Is political collapse in Bulgaria ending Boyko Borisov Era?
The latest such uprising may have finally forced the departure from high-level politics of Boyko Borissov, who has served three nonconsecutive terms as prime minister since 2009 and was a mainstay of the Bulgarian political scene before that.
As a European Union and NATO member that borders Turkey, hugs the Black Sea coast, and maintains cordial relations with Russia, Bulgaria is a strategically significant country. Yet in recent years, it has rarely made international news—except for the occasional domestic clash over Russian influence and periodic mass protests over corruption and state capture.
The latest such uprising may have finally forced the departure from high-level politics of Boyko Borissov, who has served three nonconsecutive terms as prime minister since 2009 and was a mainstay of the Bulgarian political scene before that. His center-right populist Citizens for the European Development of Bulgaria party, known as GERB, won the most votes in elections in early April, as it has in every one of the nine parliamentary and European Parliament votes Bulgaria has held since 2007.
Yet the recent polls also produced one of the more fragmented parliaments in recent memory, as traditional parties lost ground to political newcomers. GERB took just over 26 percent of the vote, giving it only 75 of the 240 seats in the unicameral National Assembly—its worst parliamentary election performance in the party’s history. The runner-up was a pop singer and TV host Slavi Trifonov’s newly established ITN party, which campaigned on an anti-corruption, anti-establishment platform, taking 17.7 percent of the vote. GERB’s rival, the once-powerful Bulgarian Socialist Party, or BSP, finished third with just 15 percent, losing almost half its seats.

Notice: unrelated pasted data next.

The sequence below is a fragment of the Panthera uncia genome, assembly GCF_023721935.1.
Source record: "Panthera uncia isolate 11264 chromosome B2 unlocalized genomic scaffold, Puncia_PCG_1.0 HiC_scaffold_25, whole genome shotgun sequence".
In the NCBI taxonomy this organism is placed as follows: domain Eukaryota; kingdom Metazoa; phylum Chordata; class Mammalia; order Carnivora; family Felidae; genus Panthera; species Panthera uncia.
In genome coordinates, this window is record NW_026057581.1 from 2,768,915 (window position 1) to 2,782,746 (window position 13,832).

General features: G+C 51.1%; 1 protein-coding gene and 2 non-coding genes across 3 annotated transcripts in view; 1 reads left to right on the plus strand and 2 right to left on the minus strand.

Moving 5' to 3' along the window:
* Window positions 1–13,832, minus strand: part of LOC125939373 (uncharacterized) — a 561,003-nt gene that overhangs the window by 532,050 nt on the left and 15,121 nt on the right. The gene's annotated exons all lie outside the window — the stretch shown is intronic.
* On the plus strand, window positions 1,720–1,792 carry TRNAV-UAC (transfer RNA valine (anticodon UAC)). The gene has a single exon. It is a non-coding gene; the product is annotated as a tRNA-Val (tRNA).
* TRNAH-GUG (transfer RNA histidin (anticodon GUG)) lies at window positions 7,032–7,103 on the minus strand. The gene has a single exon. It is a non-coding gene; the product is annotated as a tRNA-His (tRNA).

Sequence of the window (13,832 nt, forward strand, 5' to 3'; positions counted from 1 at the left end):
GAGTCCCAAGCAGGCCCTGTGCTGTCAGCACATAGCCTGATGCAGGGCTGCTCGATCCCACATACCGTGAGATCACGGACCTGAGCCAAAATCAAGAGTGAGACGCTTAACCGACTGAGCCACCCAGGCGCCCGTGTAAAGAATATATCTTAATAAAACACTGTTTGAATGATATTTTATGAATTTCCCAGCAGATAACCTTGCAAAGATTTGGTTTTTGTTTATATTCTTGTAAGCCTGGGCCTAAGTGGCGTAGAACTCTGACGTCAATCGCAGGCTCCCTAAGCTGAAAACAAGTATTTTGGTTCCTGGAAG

The fallout from the protests had caused all other parties in parliament to turn their backs on the pugnacious Borissov, who announced his resignation on April 14. With the top three finishers in the elections unable or unwilling to create a workable coalition government, the country will now go to fresh elections, likely in July. In the interim, President Rumen Radev—who has become a staunch opponent of Borissov—will organize a technocratic caretaker government with the backing of parliament.
The future looks uncertain, with a series of fragmented coalition governments likely to appear in the coming years as the Borissov era comes to a close. The country might now turn the page on a period which, to many Bulgarians, was marred by cronyism and shady dealings from Borissov on down. Opponents say his clique included influential opposition lawmakers, oligarchs, and even the chief prosecutor, Ivan Geshev.